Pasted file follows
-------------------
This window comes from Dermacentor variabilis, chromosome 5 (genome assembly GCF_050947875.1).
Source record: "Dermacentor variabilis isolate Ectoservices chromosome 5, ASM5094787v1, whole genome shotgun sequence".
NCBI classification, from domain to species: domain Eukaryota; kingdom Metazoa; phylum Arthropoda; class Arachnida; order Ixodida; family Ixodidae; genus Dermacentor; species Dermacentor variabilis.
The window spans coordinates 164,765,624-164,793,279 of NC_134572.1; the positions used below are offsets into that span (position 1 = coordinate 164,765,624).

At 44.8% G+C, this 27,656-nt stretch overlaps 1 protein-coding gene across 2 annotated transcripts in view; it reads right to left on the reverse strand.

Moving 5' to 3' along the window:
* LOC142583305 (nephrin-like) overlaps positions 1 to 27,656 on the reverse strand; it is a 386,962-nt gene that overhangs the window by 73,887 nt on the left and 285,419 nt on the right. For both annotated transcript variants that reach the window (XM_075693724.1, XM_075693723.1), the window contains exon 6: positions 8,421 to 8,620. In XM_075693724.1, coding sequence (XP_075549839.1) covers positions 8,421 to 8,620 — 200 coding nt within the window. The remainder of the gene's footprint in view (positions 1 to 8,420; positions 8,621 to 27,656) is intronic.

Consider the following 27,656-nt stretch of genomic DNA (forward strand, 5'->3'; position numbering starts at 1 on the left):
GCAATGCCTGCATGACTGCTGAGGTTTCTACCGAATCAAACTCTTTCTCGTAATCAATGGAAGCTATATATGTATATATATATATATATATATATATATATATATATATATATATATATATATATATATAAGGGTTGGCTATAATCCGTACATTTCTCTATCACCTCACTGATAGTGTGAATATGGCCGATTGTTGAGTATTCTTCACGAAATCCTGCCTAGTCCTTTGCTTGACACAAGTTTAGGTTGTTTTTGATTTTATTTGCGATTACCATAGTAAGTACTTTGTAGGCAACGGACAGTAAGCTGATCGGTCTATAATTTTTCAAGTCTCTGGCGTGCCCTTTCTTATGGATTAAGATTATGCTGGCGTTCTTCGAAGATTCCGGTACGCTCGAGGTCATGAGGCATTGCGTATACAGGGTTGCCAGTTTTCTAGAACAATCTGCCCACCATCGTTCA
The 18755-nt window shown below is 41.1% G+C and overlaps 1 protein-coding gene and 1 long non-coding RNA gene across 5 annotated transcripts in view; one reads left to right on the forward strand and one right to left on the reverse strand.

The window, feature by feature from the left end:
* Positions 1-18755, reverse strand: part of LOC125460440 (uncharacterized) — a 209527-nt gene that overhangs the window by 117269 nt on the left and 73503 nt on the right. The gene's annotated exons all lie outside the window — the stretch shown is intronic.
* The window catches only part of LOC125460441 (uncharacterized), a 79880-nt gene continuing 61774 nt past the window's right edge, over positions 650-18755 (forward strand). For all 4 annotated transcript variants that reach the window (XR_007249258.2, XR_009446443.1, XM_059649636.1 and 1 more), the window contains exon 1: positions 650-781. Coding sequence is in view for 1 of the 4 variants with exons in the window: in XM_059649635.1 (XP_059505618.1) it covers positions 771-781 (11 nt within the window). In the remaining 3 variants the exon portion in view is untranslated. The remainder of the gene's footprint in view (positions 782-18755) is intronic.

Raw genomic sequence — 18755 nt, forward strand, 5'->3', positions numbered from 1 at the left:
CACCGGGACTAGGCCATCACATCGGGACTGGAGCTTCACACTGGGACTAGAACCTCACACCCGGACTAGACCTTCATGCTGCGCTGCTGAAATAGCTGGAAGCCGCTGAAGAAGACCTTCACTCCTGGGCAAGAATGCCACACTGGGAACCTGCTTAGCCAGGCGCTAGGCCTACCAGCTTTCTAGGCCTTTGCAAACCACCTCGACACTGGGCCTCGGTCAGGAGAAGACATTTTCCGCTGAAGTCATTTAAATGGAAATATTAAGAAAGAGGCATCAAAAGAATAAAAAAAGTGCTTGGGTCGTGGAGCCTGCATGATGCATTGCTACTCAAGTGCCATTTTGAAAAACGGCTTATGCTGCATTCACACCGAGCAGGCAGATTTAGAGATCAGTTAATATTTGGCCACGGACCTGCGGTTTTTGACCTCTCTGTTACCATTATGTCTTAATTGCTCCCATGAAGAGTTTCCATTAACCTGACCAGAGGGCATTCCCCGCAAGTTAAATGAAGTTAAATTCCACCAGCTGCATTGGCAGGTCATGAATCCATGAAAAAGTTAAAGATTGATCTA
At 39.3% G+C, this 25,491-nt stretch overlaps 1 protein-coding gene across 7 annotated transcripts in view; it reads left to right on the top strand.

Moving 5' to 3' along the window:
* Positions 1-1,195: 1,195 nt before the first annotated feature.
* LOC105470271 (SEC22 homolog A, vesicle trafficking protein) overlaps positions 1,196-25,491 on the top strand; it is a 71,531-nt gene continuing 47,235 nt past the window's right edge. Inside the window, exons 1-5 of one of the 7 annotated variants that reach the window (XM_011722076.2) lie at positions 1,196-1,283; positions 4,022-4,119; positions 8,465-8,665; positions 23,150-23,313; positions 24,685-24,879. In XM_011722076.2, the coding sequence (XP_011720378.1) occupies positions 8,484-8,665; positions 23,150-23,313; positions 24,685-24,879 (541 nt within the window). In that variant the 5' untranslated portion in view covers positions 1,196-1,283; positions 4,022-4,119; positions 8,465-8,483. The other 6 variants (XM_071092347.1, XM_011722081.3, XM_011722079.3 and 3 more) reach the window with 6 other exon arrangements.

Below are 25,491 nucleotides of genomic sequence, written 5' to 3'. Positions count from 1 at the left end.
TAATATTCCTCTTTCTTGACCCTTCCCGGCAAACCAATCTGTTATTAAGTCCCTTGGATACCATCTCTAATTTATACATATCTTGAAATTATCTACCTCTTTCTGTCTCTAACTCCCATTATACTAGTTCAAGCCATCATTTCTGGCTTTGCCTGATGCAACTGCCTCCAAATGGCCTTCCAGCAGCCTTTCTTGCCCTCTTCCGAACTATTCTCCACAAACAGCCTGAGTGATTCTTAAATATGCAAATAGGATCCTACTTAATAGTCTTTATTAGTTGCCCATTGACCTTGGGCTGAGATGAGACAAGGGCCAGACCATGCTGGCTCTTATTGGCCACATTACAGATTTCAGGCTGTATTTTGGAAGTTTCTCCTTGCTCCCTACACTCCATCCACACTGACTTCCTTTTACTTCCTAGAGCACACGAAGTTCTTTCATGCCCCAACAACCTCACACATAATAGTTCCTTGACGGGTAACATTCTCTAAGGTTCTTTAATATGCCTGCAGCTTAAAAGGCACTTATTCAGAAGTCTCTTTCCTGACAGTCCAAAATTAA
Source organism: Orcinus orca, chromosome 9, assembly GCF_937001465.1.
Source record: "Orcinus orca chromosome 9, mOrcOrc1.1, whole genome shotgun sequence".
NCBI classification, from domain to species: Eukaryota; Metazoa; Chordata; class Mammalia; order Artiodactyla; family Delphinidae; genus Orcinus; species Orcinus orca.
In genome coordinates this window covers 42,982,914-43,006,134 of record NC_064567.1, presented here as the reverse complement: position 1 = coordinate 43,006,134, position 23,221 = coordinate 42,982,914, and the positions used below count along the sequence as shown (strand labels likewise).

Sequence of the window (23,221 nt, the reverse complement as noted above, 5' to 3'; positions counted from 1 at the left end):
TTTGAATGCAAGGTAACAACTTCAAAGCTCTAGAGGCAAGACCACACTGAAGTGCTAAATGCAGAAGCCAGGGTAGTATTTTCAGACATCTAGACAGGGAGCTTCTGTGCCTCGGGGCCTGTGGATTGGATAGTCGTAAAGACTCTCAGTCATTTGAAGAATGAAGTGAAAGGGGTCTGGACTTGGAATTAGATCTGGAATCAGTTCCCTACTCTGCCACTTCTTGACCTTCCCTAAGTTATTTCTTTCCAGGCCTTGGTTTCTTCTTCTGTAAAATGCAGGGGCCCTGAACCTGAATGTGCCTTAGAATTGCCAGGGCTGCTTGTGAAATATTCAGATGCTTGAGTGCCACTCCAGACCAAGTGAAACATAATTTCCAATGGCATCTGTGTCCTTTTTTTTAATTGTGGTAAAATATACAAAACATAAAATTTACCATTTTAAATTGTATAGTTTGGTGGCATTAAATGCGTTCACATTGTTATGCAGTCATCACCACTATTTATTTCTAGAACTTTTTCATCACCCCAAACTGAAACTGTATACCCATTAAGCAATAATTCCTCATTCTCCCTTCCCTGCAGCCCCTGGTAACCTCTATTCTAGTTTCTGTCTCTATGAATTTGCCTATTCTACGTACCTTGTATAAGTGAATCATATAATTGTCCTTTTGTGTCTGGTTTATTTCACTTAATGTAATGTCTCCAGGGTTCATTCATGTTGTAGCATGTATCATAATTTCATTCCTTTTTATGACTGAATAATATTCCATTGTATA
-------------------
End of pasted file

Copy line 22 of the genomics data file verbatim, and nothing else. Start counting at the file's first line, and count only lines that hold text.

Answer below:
Source organism: Orcinus orca, chromosome 9, assembly GCF_937001465.1.